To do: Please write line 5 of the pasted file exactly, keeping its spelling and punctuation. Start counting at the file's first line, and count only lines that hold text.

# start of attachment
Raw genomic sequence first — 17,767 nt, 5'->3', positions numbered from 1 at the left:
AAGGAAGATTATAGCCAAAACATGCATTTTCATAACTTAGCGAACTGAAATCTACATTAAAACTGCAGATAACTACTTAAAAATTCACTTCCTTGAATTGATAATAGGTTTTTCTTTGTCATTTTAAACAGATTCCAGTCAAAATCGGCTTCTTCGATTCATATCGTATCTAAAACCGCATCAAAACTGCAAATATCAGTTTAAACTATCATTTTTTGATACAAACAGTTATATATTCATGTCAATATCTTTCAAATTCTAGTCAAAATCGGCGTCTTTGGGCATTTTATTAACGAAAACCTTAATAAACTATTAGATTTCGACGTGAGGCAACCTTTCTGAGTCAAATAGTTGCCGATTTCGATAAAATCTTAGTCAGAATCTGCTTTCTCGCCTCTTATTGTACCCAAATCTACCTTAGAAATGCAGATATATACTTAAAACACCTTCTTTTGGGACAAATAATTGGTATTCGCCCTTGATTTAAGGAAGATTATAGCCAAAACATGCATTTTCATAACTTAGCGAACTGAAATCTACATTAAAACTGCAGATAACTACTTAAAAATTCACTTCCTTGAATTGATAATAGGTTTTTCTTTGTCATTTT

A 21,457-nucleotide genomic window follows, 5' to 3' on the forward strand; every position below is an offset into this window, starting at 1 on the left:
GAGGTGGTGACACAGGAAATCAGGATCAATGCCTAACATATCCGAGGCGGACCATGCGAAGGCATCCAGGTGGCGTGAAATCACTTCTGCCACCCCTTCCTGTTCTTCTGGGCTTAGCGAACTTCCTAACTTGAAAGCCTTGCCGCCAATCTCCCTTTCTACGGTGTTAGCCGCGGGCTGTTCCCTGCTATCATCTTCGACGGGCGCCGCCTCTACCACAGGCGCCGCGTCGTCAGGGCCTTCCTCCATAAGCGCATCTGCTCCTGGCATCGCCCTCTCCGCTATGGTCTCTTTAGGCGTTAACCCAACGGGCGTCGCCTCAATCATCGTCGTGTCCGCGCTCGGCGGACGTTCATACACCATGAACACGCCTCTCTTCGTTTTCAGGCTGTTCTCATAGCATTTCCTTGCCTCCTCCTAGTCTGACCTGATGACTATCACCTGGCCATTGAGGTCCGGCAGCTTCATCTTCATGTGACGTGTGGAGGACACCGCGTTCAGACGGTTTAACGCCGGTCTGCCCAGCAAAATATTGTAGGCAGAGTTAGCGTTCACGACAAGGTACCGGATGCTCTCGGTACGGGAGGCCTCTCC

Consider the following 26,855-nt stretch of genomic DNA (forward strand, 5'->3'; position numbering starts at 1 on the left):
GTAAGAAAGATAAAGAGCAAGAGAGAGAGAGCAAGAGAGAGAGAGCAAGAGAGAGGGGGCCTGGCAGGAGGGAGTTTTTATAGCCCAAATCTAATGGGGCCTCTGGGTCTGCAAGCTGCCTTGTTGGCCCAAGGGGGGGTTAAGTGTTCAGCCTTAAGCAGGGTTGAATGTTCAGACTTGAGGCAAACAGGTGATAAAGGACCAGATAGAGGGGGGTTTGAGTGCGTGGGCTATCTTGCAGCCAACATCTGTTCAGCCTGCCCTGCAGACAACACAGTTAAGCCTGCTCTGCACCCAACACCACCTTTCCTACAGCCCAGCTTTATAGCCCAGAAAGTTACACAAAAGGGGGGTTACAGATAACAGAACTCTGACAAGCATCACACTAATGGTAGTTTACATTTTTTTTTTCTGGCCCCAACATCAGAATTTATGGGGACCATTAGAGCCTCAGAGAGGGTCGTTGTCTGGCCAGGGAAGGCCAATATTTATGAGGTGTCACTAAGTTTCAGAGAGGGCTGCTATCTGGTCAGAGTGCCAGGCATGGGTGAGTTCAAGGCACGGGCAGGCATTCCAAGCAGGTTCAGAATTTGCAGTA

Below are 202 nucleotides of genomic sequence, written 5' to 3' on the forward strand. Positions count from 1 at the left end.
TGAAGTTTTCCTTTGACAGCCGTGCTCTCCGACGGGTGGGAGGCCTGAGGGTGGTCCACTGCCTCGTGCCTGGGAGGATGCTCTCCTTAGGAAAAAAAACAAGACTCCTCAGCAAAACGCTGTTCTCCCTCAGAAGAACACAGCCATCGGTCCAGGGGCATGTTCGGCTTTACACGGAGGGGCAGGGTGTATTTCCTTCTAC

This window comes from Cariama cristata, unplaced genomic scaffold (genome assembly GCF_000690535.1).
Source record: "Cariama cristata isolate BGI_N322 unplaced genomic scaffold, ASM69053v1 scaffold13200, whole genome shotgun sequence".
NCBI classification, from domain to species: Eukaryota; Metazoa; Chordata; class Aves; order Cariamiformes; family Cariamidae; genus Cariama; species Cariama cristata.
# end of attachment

Consider the following 26,855-nt stretch of genomic DNA (forward strand, 5'->3'; position numbering starts at 1 on the left):